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October 2013
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Systemic Versus Non-Systemic Diabetes Drugs


By TDM Financial
Boston Therapeutics Delivers New Class of Chemistry

There are plenty of blockbuster drugs on the market worldwide
to help diabetes patients control their glucose levels. In 2012,
Sanofi’s (NYSE: SNY) Lantus sat atop the list of best selling diabetes
drugs with the insulin product generating $6.67 billion in sales. Merck
& Co. (NYSE: MRK) took second with Januvia, a dipeptidyl peptidase
4-inhibitor, which tallied $4.05 billion.  Adding to that franchise,
Janumet – a drug that combines Januvia with metformin – chipped in
another $1.68 billion. Novo Nordisk (NYSE: NVO) sold $2.8 billion worth
of its NovoRapid / NovoLog fast-acting insulin drug, ranking as the
third biggest seller. A look at the other seven diabetes medications
that round out the top ten shows each of the remaining drugs generating
at least $1.52 million in revenue during 2012.

Clearly it’s a huge market and it’s growing bigger at an alarming
pace with analysts forecasting the diabetes drug market to grow from $35
billion currently to $58 billion in 2018. From 2000 – 2011, the number
of diagnosed cases of diabetes more than doubled to 366 million. By
2030, the International Diabetes Federation estimates that number will
climb to 552 million; that’s 10 percent of the world’s population. Of
the three types of diabetes, Type 2 is the most common, encompassing
about 95 percent of all cases.

As some of these blockbuster drugs will be soon facing generic
competition as they lose patent protection, other drugs are expected to
garner regulatory approval, such as Johnson & Johnson’s (NYSE: JNJ)
SGLT2 inhibitor Invokana and Takeda Pharmaceutical’s Nesina.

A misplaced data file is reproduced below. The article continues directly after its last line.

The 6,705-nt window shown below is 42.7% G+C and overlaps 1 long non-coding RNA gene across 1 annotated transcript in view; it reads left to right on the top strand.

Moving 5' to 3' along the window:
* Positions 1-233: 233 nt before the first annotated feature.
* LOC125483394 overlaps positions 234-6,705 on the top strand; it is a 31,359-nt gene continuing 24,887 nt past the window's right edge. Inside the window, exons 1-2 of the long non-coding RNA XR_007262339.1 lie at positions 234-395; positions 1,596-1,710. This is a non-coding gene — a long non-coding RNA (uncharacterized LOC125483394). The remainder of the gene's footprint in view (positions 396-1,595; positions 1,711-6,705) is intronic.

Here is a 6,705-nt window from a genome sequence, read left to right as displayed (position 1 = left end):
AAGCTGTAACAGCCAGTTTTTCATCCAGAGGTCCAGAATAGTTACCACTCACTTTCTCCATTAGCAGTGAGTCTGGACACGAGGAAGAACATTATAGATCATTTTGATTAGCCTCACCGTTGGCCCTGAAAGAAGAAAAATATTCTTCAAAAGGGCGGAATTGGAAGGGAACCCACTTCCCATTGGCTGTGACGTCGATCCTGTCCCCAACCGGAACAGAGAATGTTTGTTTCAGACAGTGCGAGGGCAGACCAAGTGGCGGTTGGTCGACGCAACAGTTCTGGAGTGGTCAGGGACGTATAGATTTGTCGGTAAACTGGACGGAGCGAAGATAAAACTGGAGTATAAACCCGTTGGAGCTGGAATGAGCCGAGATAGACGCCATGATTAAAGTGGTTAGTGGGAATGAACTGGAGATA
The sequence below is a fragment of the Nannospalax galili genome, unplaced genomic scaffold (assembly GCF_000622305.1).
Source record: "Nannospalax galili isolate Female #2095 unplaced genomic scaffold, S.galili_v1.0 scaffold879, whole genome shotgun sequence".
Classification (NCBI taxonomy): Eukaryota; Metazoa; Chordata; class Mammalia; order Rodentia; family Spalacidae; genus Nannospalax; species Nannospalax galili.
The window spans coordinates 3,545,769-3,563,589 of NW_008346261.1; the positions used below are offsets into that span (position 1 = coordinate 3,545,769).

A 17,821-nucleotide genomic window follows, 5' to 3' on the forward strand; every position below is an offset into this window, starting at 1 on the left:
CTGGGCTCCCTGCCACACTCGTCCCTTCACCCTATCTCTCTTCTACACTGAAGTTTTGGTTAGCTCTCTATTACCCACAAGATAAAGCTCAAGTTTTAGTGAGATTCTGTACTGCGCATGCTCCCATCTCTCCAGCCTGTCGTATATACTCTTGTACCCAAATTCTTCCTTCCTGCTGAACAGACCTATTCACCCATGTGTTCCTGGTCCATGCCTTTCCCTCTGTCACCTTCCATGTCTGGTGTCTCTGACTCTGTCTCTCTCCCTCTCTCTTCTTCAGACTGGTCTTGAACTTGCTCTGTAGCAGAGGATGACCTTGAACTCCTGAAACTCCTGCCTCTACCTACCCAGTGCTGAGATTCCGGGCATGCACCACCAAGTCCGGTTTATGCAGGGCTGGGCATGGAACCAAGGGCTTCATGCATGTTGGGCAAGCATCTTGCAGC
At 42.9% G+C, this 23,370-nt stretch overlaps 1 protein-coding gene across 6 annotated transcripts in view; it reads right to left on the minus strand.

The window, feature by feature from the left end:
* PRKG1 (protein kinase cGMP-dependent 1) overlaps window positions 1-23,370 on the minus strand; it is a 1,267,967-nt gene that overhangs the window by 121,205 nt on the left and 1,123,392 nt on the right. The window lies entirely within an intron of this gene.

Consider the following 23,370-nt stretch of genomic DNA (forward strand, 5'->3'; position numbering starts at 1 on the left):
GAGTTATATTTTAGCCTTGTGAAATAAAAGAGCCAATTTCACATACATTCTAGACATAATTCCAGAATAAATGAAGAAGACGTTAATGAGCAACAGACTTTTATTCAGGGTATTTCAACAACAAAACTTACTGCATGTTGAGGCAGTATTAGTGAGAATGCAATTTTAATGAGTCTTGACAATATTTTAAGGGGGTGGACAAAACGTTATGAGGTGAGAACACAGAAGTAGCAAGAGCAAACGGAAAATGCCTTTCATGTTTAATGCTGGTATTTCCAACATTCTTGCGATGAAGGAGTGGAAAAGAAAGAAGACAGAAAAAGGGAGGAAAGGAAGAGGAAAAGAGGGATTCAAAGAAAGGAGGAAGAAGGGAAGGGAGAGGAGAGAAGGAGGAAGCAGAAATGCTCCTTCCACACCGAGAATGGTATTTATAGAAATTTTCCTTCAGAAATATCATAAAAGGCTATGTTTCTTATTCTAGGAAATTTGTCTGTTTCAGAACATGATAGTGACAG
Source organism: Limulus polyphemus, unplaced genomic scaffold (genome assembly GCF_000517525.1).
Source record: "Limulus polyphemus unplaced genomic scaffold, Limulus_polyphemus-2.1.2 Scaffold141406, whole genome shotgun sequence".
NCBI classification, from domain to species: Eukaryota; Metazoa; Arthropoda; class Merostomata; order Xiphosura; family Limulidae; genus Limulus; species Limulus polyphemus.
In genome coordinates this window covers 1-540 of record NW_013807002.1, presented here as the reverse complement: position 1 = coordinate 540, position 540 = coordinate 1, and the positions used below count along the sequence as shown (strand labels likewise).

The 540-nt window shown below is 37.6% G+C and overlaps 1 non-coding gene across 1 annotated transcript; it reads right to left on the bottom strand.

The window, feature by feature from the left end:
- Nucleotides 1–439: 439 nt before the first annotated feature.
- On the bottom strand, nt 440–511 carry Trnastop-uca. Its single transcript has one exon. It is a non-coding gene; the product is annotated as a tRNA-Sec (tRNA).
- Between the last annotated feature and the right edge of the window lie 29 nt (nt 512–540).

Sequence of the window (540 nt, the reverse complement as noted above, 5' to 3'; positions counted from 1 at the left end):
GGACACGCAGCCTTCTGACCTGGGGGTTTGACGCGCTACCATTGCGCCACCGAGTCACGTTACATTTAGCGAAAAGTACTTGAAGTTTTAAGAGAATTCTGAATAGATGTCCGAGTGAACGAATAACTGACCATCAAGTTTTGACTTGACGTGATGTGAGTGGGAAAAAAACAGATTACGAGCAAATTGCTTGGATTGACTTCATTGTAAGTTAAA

The sleeper in the midst of these pharma giants is Boston Therapeutics
(OTCQB: BTHE), a clinical-stage pharmaceutical company focused on
developing compounds based on complex carbohydrate chemistry. The
company’s lead drug candidate is PAZ320, the first drug in a new class
of chemistry called carbohydrate hydrolyzing enzyme inhibitors, or
CHEIs. Led by carbohydrate expert Dr. David Platt, Boston Therapeutics
demonstrated the potential of PAZ320 to dramatically reduce the post
meal elevation of glucose in a Phase ll clinical trial at Dartmouth
Medical Center in New Hampshire. In the trial, 45 percent of the Type 2
diabetes patients showed a 40-percent reduction in post-meal blood
glucose, a critical time when diabetes patients often suffer from large
spikes in sugar levels. This is especially important because research
suggests that post-meal plasma glucose excursions can contribute to
cardiovascular disease. The results of the trial were published in the July/August edition of the American Association of Clinical Endocrinologists’ peer-reviewed journal Endocrine Practice.

The carbohydrate approach is differentiated from all the other drugs
of the majors through a mechanism of action that doesn’t involve insulin
injections or interaction with the kidneys, pancreas, liver or cells. A
chewable tablet, PAZ320 is non-systemic, meaning that it operates in
the gastrointestinal tract to stop the sugar from ever making it to the
bloodstream, effectively “cutting the monster off at the head” by
blocking the enzymes that are involved in the digestion of sugar in the
intestine. The unprocessed carbohydrates that are normally converted to
sugars simply exit the body as waste.

Developing a therapeutic that doesn’t depend upon interaction with
the vital organs could help PAZ320 avoid the side effects that have been
the subject of controversy with DPP-4 inhibitors due to a correlation
with pancreatitis and potentially pancreatic cancer. Additionally,
PAZ320 was shown in the Phase ll trial to be effective regardless of the
patient being on other medications. This opens the doors to the
potential as an adjunctive therapy as well as a stand-alone treatment to
regulate glucose.

Boston Therapeutics recently completed a raise
of $5.3 million to support a Phase ll trial in France with PAZ320
intended to compile the requisite data for a pivotal Phase lll trial of
the drug candidate in 2014. The company plans for top-line data from a
300-patient Phase lll trial in 2015 and filing for a New Drug
Application in 2016.

With the cash in the coffers and the company aligning for a
late-stage trial next year, investors have come into Boston Therapeutics
at an increasing rate in recent months, pushing the share price to a
new all-time high on October 4 at $1.30. Even with the increases, BTHE
still only commands a market capitalization of about $26 million. This
leaves plenty of room for continued share appreciation as the company
could become more competitively valued with peers in the industry as the
stock price reflects the uniqueness of their drug candidate.

About Emerging Growth LLC:

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